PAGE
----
The Importance of Metrics

metrics

Recently I was asked to do some consulting for a company. They were developing a strategy for their online presence and wanted some assistance. The strategy involved a lot of social media and made some fairly bold claims about the returns on their investment. Upon seeing this, the first question I asked was where was the research to back these claims. There was none, and worse there was no budget to do any market research. Fortunately they had a year’s worth of web metrics that I was able to analyse and offer some practical solutions.

Metrics are often under-utilised as a market research tool, whether it be the number of hits on a website or which demographic is watching a video. Careful analysis of your metrics can yield a wealth of information that you can then use to help develop your digital strategies. Here are three:

Analytics

Google Analytics is probably the most used web metric in the known universe but there are still people that either don’t know about it or fail to analyse the data. Sometimes all people use it for is to see how many hits their site is generating. It’s so much more than that. It can tell you how they reached your site, where they are based, how long they spent on the site, where they clicked out, plus a whole lot more. In the situation above, analysing the company’s data showed that their web site was attracting a different demographic from the one that they had started with. It had actually changed six months before and the company was completely unaware of the change. Once they found out it allowed them to adapt their strategy to better suit their new user-base.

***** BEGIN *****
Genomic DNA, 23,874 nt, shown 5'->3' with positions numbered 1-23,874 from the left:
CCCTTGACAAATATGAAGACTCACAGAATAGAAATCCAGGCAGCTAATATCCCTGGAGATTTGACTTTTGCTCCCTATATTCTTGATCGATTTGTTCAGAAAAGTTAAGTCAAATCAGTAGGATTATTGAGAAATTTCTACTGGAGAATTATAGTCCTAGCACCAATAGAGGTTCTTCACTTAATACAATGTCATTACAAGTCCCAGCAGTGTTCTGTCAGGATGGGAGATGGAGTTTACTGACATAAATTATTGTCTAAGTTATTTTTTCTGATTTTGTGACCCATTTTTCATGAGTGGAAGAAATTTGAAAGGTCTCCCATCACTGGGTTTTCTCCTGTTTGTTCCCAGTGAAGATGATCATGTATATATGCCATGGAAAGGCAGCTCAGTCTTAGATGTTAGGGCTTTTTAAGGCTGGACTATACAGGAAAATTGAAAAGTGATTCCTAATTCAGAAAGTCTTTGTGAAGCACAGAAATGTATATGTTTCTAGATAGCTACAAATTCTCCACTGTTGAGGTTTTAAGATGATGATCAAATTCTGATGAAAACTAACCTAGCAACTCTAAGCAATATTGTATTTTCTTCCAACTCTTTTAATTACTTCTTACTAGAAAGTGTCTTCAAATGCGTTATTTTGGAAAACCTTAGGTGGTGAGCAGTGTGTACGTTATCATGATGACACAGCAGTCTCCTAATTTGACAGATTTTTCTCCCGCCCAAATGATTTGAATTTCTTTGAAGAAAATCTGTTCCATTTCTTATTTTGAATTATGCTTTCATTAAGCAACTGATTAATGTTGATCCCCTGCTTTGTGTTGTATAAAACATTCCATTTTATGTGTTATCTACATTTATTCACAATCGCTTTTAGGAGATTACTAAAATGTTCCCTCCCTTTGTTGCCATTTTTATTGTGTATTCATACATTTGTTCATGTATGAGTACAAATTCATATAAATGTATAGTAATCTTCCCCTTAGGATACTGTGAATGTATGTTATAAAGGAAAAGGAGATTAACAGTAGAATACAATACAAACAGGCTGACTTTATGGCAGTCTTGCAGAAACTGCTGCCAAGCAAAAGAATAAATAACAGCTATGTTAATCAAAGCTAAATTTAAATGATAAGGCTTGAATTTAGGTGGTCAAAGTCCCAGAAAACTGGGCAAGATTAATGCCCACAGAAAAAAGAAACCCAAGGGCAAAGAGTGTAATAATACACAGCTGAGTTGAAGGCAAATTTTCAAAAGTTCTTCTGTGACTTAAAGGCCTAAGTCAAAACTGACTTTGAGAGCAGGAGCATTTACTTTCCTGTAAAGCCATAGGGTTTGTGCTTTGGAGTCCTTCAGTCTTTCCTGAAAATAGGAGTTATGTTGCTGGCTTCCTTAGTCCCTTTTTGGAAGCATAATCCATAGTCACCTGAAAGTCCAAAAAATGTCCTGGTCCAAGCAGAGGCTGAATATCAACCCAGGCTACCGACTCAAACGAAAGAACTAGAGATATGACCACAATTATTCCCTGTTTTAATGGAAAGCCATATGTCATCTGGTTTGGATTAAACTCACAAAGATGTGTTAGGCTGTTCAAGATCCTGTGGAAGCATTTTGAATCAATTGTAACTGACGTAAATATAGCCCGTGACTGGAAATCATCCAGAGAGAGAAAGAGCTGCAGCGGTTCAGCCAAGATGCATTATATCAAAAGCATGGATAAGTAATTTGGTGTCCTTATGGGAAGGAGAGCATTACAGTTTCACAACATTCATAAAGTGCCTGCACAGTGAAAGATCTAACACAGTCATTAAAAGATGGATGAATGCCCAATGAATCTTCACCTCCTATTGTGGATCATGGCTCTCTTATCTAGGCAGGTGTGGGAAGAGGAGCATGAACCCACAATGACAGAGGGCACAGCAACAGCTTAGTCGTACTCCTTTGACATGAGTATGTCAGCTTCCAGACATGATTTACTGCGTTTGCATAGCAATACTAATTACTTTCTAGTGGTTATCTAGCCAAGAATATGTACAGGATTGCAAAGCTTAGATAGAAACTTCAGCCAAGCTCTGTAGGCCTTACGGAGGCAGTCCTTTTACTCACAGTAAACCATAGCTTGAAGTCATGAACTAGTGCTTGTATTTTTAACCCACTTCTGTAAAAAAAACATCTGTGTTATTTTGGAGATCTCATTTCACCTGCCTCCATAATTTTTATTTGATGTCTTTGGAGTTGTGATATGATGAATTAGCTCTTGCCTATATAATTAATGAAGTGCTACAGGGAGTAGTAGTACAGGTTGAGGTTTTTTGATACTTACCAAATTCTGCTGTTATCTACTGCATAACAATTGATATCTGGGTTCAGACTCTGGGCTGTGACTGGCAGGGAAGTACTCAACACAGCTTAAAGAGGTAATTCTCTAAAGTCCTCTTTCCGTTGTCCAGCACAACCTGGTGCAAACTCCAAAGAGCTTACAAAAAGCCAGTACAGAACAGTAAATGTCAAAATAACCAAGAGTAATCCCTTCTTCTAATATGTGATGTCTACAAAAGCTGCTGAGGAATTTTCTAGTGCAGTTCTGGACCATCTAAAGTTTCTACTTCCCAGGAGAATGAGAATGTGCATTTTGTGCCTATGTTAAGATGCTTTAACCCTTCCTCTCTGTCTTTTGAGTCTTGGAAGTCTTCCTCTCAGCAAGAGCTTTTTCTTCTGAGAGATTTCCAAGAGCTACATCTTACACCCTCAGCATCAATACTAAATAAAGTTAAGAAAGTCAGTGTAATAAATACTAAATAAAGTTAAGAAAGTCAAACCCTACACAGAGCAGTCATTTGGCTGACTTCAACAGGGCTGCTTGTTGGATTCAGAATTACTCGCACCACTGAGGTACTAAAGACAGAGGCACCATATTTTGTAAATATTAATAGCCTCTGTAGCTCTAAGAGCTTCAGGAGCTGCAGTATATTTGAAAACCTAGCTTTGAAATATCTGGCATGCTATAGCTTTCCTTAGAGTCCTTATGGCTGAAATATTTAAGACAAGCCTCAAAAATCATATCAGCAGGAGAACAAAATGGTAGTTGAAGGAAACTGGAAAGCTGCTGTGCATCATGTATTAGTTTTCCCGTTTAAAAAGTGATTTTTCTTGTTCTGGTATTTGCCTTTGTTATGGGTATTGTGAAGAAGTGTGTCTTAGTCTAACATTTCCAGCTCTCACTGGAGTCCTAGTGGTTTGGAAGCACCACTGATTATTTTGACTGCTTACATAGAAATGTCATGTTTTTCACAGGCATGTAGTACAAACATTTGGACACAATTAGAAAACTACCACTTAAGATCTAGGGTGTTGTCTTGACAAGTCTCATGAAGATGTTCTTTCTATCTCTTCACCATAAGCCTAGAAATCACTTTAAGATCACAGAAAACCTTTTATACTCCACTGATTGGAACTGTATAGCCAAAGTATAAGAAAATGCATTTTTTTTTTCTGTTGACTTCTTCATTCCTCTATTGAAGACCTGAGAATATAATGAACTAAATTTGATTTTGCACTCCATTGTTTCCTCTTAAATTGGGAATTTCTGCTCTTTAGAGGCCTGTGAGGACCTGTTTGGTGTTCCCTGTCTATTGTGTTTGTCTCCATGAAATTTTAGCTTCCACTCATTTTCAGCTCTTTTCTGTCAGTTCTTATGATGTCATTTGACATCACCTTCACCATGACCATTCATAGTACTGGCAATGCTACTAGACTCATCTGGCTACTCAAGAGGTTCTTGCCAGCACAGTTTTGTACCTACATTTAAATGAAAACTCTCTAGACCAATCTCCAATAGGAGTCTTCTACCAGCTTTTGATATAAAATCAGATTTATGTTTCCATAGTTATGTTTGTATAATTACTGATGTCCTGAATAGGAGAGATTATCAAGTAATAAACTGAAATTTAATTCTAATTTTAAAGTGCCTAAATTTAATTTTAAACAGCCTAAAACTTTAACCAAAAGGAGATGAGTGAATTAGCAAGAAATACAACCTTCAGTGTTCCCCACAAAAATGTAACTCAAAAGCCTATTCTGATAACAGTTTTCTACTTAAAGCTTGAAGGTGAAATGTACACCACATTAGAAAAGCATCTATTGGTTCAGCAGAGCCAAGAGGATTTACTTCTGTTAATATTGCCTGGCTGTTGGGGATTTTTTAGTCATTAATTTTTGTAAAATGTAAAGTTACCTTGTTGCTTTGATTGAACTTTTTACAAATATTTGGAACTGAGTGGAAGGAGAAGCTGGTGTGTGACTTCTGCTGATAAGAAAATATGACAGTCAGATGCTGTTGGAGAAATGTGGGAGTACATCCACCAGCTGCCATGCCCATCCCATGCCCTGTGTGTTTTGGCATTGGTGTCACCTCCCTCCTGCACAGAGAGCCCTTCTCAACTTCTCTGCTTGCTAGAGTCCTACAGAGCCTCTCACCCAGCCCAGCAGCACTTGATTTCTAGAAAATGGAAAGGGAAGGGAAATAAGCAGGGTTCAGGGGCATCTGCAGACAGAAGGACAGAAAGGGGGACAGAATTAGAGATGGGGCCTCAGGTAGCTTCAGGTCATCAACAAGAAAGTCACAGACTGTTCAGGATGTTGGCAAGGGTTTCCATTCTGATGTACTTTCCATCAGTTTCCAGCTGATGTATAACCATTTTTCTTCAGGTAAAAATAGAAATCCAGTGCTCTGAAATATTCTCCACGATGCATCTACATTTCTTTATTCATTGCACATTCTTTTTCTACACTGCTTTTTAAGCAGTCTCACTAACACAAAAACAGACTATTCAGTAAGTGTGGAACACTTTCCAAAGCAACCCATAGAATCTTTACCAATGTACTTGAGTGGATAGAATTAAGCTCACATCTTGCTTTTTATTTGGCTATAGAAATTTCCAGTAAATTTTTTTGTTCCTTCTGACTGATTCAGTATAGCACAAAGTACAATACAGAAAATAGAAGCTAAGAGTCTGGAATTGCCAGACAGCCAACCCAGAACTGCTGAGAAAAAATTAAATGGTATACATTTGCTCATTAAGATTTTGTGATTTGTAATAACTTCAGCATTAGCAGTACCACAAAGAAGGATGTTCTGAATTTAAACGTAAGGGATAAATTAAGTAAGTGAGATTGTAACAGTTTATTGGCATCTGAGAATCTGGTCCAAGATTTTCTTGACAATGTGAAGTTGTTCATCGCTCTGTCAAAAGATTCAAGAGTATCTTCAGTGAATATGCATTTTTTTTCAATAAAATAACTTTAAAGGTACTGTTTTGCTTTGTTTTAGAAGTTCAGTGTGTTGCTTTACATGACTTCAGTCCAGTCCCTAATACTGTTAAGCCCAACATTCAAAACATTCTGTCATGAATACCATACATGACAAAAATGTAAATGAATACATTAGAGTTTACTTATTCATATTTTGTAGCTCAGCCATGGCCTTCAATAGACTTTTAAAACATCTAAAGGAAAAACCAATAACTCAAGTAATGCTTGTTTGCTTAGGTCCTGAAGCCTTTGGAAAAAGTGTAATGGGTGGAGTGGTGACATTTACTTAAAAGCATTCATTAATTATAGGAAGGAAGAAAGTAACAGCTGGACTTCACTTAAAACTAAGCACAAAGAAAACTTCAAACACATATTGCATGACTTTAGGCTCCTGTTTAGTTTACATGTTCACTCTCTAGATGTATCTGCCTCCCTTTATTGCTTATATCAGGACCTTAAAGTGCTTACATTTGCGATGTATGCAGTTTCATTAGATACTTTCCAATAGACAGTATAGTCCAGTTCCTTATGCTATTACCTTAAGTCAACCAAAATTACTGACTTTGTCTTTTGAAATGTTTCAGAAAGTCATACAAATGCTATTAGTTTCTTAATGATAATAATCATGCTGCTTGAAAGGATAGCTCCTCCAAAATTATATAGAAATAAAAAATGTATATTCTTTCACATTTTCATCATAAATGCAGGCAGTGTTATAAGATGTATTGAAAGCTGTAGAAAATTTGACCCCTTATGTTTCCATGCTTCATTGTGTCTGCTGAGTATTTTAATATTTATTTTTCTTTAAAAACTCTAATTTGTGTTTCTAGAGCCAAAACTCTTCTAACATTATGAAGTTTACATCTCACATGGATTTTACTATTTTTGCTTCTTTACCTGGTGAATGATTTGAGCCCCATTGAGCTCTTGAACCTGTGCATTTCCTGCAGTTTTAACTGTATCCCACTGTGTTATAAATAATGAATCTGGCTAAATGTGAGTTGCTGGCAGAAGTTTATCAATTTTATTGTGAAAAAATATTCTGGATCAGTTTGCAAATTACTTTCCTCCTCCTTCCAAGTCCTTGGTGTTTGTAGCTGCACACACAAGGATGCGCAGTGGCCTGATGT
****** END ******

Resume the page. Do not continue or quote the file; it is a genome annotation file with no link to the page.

Server Logs

Before Analytics there was the server log. Some people still prefer to log their own traffic or use it in combination with Analytics. I prefer to use a range of metrics simply because they provide me with different aspects of the traffic and it provides me with a better overview of my readers. There may also be security reasons for preferring to do it yourself or you just might not like/trust Google.

Depending on how your web server is configured there is a range of data that is being captured about the users who visit your site: where they are based, which site referred them, how long they were on the site. Many of the same things that Analytics provides. And there are even programs that will analyse this information and package it into a human-readable format (just perfect for your Powerpoint presentation or the end-of-year report). Here are two of the more popular analysers (they are also free):

Insight

Even YouTube provides a selection of metric data for the videos you upload to their site. It’s called Insight and while you do need 500 or so views for all the features to become available it provides, as the name suggests, an insight into the demographics of who is watching your videos. Gender, age, location, plus there’s even a hotspot graph that shows when your viewers got bored and clicked away. All very useful for your online video market research.

Market Research doesn’t necessarily have to cost the Earth. By analysing the data you are already collecting, and by utilising the free tools that are available, you may find that you have enough information to base your strategies upon. And even if you do need to employ an research agency you may only require a subset of the data. Meaning you save time and, more importantly, money.

About the Author: skribe

Based in Perth, Australia, Antonio Barimen (aka skribe) is a writer, digital media consultant and social media producer.


He is available to help you develop social marketing and digital media strategies, improving communication between staff, partners and suppliers or just increasing the number of fans on Facebook. He has developed successful digital and social media projects for clients including CBS, Evian, Procter & Gamble, Discovery Networks, Pernod Ricard and American Express.


Connect with him on Twitter or Google Plus.


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Post Under Business, Marketing, Social Media April 21, 2010